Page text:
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Really been looking forward to this one. From the owner of Bella:

I'm in love and I have all of you to thank for such an amazing companion.

I can't explain how overjoyed I am. I'm at a point in my life where I wanted a dog, but didn't know if I would have the time to train a puppy and be there every hour to let it out.

Then I meet Bella. She sits, lays down, gives a paw all on command, takes treats gently and she doesn't bark! She can sleep in her crate with the door open at night and she doesn't get into trouble. When I'm in the kitchen eating or cooking, she doesn't beg which is incredible.

Only downside thus far has been going for walks. At first she was in charge, but I was recommended to use a gentle leader which has already started to kick the pulling habit. She's also had a tough time around other dogs so what I've started to do is meet up with the couple and dog that I used to watch, and we walk side by side with the leashes on so she can get used to being in the presence of other dogs... This is a work in progress but she's still young - Each day it gets better.

Thanks again for all the hard work you've put into Bella, I'm truly appreciative to have her.

7 Comments to “Update on Bella”

  1. Anonymous says:

    So happy for you and Bella! Thrilled she found such a wonderful forever home.

  2. Anonymous says:

    wonderful! wonderful! Such a beautiful dog and she sounds so well behaved. Thank you to the compassionate owner for the update. Nice to know Bella has finally found a loving home! Those walks with a wise dog friend must be reassuring for her. The third photo with the adoring eyes and the fuzzy sign of a tail wag is fantastic. Looks as if she is in love too.

  3. Anonymous says:

    So very happy for you and Bella!! Wishing you both a long healthy life together! :D

  4. Anonymous says:

    Lovely doggie :)

  5. Unknown says:

    How wonderful of people to send in these updates - it warms the heart and, if you know the dog in question, makes you feel even more appreciative of the incredible work the TAS people do. They didn't give up on Bella, and this lovely person is following that up. Now a "troubled" dog can have a happy life! Congratulations to everyone involved.

  6. Anonymous says:

    Tears of joy here!! I never even met Bella, but followed her story through Fred's blog, and hoped so much that she would be adopted by a wonderful, caring, patient person... and it seems that she has been! Thank you so much TAS for giving Bella every chance to find her happily ever after, and thank you to this wonderful person who has made Bella a part of their family. I can't have a dog at present, but have had the good fortune to have had three beautiful dog companions in my life's journey. Two of them were dogs that others did not want, had mistreated, neglected and failed to train or socialize. With time, love and patience they became everything they were meant to be and more, just as Bella will be.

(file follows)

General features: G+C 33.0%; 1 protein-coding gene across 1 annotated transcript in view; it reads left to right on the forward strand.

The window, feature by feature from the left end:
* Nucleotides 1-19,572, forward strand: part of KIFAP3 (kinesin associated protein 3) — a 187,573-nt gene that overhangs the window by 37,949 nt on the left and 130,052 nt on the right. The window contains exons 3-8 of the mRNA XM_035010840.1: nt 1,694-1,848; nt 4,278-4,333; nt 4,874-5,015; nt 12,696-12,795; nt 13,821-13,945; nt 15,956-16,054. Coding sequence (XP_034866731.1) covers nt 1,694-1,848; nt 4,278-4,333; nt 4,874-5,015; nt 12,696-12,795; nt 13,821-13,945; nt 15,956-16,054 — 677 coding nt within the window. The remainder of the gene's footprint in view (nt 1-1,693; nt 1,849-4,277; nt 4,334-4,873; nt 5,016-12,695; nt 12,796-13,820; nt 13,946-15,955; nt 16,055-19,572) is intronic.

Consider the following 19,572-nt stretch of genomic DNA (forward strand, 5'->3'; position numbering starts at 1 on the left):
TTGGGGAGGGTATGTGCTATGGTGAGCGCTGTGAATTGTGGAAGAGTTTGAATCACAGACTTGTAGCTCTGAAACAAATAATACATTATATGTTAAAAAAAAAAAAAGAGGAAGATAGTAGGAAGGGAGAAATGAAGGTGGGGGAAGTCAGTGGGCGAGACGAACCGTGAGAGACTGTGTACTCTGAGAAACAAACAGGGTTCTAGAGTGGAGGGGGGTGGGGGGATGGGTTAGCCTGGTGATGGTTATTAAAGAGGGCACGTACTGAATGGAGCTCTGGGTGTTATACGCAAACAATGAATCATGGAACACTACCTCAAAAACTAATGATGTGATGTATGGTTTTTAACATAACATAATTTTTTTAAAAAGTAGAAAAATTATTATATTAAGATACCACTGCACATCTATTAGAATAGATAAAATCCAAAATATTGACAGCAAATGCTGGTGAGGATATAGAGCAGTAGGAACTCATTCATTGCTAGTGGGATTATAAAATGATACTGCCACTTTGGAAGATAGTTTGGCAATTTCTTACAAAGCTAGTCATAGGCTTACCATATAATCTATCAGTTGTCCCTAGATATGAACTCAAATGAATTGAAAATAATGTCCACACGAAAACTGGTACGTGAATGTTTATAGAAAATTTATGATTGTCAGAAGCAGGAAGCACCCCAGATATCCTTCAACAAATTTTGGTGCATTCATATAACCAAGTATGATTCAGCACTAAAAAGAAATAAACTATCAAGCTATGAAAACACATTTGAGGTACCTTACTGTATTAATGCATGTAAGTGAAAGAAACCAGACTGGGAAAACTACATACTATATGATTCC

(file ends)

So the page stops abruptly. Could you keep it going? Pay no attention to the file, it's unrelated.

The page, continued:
7. Anonymous says:

    She's so beautiful, as her name suggests. Glad you are a happy family.

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A request

The reason for this blog is to help get specific dogs adopted from TAS but equally important is to try to normalize the idea of shelter dogs being just as good and just as desirable as any other dogs including those which are regularly merchandised by backyard breeders, puppy millers and those few remaining pet store owners who still feel a need to sell live animals. The single greatest stigma shelter animals still face is the belief that shelter animals are substandard animals. Anyone who has had enough experience with shelter animals knows this is untrue but the general public hasn't had the same experiences you've had. They see a nice dog photo in a glossy magazine and too many of them would never think of associating that dog with a dog from a shelter. After all, no one abandons perfectly good dogs, right? Unfortunately, as we all know, perfectly good dogs are abandoned all the time.

The public still too often associates shelter dogs with images of beat up, sick, dirty, severely traumatized animals and while we definitely sometimes see victims such as these, they are certainly not the majority and, regardless, even the most abused animals can very often be saved and made whole again.

Pound Dogs sometimes discusses the sad histories some of the dogs have suffered. For the most part, though, it tries to present the dogs not as victims but as great potential family members. The goal is to raise the profiles of animals in adoption centers so that a potential pet owner sees them as the best choice, not just as the charity choice.

So, here's the favour I'm asking. Whenever you see a dog picture on these pages you think is decent enough, I'd like you to consider sharing it on Facebook or any other social media sites you're using (I know many of you do this already and thank you for that). And when you share it, please mention that the dog in the photo is a shelter dog like so many other shelter dogs waiting for a home. If we can get even five percent of the pet buying public to see shelter dogs differently, to see how beautiful they are and how wonderful they are, and to consider shelter dogs as their first choice for a new family member, we can end the suffering of homeless pets in this country.